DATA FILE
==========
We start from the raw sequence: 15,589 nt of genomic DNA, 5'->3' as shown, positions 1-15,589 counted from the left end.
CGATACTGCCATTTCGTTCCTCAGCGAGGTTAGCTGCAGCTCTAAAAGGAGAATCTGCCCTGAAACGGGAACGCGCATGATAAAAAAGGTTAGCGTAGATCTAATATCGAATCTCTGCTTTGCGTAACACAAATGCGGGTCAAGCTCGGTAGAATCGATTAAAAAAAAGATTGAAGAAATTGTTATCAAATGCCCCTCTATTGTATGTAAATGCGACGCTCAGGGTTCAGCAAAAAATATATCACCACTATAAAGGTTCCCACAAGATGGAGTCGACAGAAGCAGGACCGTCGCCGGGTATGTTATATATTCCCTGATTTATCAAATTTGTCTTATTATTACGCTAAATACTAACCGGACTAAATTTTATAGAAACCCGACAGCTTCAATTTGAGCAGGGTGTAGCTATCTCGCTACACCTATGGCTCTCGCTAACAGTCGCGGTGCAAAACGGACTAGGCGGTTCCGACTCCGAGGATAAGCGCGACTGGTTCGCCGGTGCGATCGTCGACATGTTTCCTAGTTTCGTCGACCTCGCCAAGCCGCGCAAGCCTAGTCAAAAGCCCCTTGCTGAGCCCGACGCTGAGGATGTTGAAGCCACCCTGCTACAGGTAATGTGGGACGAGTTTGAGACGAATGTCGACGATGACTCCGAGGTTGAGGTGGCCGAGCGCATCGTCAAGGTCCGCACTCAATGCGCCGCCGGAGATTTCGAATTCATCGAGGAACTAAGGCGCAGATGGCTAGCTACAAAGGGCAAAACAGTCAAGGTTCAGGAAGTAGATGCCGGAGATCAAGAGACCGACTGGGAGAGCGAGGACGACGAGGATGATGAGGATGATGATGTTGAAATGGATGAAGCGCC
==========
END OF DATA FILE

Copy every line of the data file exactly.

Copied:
We start from the raw sequence: 15,589 nt of genomic DNA, 5'->3' as shown, positions 1-15,589 counted from the left end.
CGATACTGCCATTTCGTTCCTCAGCGAGGTTAGCTGCAGCTCTAAAAGGAGAATCTGCCCTGAAACGGGAACGCGCATGATAAAAAAGGTTAGCGTAGATCTAATATCGAATCTCTGCTTTGCGTAACACAAATGCGGGTCAAGCTCGGTAGAATCGATTAAAAAAAAGATTGAAGAAATTGTTATCAAATGCCCCTCTATTGTATGTAAATGCGACGCTCAGGGTTCAGCAAAAAATATATCACCACTATAAAGGTTCCCACAAGATGGAGTCGACAGAAGCAGGACCGTCGCCGGGTATGTTATATATTCCCTGATTTATCAAATTTGTCTTATTATTACGCTAAATACTAACCGGACTAAATTTTATAGAAACCCGACAGCTTCAATTTGAGCAGGGTGTAGCTATCTCGCTACACCTATGGCTCTCGCTAACAGTCGCGGTGCAAAACGGACTAGGCGGTTCCGACTCCGAGGATAAGCGCGACTGGTTCGCCGGTGCGATCGTCGACATGTTTCCTAGTTTCGTCGACCTCGCCAAGCCGCGCAAGCCTAGTCAAAAGCCCCTTGCTGAGCCCGACGCTGAGGATGTTGAAGCCACCCTGCTACAGGTAATGTGGGACGAGTTTGAGACGAATGTCGACGATGACTCCGAGGTTGAGGTGGCCGAGCGCATCGTCAAGGTCCGCACTCAATGCGCCGCCGGAGATTTCGAATTCATCGAGGAACTAAGGCGCAGATGGCTAGCTACAAAGGGCAAAACAGTCAAGGTTCAGGAAGTAGATGCCGGAGATCAAGAGACCGACTGGGAGAGCGAGGACGACGAGGATGATGAGGATGATGATGTTGAAATGGATGAAGCGCC